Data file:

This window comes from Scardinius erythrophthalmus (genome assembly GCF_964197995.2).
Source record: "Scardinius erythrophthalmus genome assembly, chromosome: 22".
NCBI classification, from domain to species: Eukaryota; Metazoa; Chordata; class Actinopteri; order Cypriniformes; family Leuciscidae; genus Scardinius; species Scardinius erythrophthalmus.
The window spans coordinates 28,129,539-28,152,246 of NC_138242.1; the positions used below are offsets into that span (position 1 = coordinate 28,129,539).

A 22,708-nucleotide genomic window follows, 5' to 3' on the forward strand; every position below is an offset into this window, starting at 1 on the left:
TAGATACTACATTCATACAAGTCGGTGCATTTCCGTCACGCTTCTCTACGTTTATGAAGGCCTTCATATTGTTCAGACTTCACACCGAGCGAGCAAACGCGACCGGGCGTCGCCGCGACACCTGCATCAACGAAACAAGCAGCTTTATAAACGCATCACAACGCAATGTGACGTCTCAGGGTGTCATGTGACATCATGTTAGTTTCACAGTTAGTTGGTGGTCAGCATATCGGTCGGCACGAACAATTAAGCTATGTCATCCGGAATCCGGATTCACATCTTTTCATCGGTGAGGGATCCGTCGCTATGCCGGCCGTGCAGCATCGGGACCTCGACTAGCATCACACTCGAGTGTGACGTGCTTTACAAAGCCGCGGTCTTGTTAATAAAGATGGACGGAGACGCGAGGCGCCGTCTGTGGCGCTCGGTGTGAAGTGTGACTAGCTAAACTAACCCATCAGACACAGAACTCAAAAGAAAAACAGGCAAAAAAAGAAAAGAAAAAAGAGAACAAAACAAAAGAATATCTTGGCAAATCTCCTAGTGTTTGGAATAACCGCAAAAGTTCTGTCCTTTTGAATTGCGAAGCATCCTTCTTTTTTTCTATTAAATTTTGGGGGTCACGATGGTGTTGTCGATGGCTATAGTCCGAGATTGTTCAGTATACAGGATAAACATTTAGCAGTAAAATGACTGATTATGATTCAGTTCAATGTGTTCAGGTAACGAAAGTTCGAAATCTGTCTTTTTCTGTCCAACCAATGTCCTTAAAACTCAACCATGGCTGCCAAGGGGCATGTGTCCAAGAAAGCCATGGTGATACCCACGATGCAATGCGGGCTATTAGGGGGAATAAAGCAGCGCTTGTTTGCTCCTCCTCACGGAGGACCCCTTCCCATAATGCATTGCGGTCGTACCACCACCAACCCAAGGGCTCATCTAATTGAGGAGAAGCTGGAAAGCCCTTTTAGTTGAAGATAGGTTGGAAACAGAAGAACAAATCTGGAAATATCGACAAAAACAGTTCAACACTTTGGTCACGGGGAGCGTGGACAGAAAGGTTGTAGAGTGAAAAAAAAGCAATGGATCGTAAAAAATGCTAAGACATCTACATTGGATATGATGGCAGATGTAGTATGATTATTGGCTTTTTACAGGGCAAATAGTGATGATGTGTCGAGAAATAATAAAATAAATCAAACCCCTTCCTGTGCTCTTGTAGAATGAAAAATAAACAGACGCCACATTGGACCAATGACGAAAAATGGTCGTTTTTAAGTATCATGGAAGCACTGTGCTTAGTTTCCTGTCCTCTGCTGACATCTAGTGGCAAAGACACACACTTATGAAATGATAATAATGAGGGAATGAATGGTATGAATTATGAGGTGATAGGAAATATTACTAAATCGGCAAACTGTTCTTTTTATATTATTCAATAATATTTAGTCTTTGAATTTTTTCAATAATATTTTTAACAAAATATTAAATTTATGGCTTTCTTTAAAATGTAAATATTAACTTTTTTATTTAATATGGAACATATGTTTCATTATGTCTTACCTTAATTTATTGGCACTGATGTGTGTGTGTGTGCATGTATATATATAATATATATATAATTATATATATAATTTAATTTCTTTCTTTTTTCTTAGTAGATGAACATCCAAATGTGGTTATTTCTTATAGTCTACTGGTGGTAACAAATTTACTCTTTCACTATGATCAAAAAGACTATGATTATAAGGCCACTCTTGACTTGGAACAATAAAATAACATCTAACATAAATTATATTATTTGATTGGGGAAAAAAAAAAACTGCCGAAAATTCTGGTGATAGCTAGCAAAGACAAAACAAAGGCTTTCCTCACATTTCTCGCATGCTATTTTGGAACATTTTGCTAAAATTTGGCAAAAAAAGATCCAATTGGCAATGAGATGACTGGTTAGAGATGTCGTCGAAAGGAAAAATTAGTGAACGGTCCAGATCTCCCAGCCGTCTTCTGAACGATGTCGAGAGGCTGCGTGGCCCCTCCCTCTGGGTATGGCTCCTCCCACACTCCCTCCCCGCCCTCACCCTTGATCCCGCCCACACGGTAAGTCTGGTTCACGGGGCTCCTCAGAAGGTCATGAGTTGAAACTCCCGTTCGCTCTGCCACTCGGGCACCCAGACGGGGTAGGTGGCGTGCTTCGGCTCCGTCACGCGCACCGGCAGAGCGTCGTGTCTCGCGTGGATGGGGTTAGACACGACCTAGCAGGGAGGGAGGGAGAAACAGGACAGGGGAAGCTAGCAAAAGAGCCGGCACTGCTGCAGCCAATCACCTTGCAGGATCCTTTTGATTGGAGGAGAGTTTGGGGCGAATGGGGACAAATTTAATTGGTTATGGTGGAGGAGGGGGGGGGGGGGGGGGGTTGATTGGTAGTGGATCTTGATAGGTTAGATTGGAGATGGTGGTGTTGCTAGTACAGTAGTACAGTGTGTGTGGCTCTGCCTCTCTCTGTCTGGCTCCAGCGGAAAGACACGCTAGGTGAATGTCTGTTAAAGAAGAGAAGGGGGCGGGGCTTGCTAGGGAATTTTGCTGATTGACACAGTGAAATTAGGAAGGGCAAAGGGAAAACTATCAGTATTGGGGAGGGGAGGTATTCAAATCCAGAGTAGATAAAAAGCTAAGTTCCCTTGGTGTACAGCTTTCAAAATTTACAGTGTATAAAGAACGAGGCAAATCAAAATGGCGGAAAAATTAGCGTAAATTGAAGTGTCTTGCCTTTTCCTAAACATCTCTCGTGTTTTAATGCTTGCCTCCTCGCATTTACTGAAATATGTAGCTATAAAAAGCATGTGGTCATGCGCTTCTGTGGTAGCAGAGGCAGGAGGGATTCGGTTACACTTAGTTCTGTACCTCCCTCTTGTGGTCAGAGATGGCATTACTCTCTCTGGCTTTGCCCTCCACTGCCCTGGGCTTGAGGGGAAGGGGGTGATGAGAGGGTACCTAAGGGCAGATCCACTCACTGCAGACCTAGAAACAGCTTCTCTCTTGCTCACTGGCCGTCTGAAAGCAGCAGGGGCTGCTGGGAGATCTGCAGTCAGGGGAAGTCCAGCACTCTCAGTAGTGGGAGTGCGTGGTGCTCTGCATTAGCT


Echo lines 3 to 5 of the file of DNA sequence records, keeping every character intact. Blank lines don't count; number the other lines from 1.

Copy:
NCBI classification, from domain to species: Eukaryota; Metazoa; Chordata; class Actinopteri; order Cypriniformes; family Leuciscidae; genus Scardinius; species Scardinius erythrophthalmus.
The window spans coordinates 28,129,539-28,152,246 of NC_138242.1; the positions used below are offsets into that span (position 1 = coordinate 28,129,539).

A 22,708-nucleotide genomic window follows, 5' to 3' on the forward strand; every position below is an offset into this window, starting at 1 on the left: